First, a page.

Thursday, August 17, 2006

So, What Is A Planet? Authentic NASA Toys and Replicas
Their seems to have been much discussion around the blogosphere regarding the definition of a planet. Currently there are nine, but all of that may change with the International Astronomical Union considering to add three more worlds to the list.

(Universe Today) The world's astronomers, under the auspices of the International Astronomical Union (IAU), have concluded two years of work defining the difference between "planets" and the smaller "solar system bodies" such as comets and asteroids.

If the definition is approved by the astronomers gathered 14-25 August 2006 at the IAU General Assembly in Prague, our Solar System will include 12 planets, with more to come: eight classical planets that dominate the system, three planets in a new and growing category of "plutons"--Pluto-like objects--and Ceres. Pluto remains a planet and is the prototype for the new category of "plutons."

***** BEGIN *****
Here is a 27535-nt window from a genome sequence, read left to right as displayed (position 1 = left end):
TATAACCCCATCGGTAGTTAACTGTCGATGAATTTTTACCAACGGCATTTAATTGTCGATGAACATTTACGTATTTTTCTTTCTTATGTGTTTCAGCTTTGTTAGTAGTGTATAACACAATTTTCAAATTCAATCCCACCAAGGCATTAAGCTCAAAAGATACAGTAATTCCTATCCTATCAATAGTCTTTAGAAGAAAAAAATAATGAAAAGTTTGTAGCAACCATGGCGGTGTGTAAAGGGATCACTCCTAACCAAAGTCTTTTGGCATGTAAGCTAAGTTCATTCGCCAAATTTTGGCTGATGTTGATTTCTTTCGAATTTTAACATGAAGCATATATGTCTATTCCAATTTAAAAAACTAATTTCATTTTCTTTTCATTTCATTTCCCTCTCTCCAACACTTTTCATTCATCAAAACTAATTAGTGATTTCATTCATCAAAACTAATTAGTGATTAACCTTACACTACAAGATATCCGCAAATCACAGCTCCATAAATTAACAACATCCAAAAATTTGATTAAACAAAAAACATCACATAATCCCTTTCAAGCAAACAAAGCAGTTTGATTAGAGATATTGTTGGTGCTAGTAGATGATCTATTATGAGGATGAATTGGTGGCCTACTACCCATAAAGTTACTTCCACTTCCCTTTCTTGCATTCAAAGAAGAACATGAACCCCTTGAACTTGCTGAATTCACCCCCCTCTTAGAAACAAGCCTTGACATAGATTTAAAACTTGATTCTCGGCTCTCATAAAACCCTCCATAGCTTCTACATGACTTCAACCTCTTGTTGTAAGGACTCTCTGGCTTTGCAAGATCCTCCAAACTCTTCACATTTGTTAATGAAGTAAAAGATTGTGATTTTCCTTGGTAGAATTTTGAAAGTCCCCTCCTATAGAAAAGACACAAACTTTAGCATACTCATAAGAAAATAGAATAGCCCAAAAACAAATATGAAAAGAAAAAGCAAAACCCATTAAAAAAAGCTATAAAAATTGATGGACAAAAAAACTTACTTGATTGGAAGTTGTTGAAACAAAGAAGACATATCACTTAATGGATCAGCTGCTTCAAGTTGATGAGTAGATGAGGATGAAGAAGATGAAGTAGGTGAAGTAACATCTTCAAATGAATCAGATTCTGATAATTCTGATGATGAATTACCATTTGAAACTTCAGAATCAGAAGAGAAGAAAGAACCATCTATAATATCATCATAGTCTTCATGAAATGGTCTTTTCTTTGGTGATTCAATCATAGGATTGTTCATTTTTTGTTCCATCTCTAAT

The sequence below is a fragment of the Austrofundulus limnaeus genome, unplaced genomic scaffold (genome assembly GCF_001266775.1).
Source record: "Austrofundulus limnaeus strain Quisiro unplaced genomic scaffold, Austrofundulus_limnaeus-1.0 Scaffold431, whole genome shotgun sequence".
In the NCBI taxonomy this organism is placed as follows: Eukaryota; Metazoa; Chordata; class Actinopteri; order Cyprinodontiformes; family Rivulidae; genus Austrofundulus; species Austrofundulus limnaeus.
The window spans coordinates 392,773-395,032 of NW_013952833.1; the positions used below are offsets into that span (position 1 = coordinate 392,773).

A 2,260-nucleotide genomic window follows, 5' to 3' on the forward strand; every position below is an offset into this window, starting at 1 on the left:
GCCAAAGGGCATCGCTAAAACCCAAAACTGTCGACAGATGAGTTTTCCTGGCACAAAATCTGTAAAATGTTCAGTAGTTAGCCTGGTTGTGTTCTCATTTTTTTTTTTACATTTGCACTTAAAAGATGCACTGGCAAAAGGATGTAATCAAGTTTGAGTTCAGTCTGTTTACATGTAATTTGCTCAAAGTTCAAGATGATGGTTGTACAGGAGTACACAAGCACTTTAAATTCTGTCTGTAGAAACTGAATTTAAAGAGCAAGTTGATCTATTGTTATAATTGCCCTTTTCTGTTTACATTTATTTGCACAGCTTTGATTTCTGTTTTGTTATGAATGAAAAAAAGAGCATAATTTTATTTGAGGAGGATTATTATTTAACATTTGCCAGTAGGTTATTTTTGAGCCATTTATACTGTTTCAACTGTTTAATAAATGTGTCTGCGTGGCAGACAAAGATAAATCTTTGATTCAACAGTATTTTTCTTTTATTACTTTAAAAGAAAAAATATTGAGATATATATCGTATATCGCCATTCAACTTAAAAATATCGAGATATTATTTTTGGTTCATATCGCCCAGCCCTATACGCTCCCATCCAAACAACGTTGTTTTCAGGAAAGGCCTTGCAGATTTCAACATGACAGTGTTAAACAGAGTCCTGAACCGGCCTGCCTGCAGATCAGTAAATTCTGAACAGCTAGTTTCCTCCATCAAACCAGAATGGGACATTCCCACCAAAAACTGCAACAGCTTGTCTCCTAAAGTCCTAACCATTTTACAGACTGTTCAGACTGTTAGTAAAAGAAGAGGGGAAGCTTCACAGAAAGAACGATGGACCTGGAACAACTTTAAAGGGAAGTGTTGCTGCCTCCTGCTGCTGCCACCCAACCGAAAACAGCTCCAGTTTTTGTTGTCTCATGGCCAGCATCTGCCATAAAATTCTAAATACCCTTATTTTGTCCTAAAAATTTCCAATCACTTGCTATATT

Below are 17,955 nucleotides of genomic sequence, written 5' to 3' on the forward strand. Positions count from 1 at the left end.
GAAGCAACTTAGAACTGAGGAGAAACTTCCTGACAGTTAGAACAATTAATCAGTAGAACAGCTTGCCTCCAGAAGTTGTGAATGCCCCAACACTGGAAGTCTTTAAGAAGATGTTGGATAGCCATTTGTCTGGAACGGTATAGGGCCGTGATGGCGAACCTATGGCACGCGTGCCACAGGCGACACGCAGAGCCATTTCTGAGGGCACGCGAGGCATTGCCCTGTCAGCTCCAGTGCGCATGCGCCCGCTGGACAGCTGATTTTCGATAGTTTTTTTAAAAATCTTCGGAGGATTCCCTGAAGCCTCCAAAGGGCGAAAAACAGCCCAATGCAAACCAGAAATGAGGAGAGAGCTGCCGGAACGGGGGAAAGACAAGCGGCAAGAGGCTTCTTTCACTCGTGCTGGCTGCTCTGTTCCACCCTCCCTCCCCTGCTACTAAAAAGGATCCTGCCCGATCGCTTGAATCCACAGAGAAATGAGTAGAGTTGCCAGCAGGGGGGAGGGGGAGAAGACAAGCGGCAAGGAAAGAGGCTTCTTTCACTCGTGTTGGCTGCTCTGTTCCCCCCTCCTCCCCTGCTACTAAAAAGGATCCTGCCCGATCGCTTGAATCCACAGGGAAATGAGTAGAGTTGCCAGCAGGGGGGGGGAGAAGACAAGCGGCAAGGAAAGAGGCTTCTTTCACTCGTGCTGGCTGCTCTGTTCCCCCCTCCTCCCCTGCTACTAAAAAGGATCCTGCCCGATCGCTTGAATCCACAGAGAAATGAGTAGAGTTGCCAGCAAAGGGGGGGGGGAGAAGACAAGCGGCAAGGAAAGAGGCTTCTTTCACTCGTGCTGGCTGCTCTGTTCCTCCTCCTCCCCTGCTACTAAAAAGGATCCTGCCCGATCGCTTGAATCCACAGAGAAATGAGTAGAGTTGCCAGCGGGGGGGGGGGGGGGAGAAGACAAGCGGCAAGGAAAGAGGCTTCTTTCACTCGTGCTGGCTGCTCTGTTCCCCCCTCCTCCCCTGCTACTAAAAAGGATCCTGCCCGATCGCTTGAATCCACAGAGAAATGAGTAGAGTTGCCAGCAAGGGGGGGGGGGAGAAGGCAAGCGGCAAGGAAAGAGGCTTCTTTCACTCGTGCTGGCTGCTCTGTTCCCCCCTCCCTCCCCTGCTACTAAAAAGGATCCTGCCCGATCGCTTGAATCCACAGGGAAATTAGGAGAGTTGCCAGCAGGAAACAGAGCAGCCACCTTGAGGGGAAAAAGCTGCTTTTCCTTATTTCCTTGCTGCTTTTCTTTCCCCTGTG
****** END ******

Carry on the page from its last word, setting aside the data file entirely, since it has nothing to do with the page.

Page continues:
I think the new classification system will help bring about an end to the planet debate, as our current system would have to make room for about 40 plus kuiper objects recently discovered throughout our solar system.

I am not too thrilled to see Ceres added to the list (isn't it too small?) although classifying Pluto and Charon as a double planetary system may make our solar system a little bit more interesting.

Update: Added source link.

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You can either visit the stars or watch them from afar.

But if you choose the former, you'll definitely get a better view.

~Darnell Clayton, 2007

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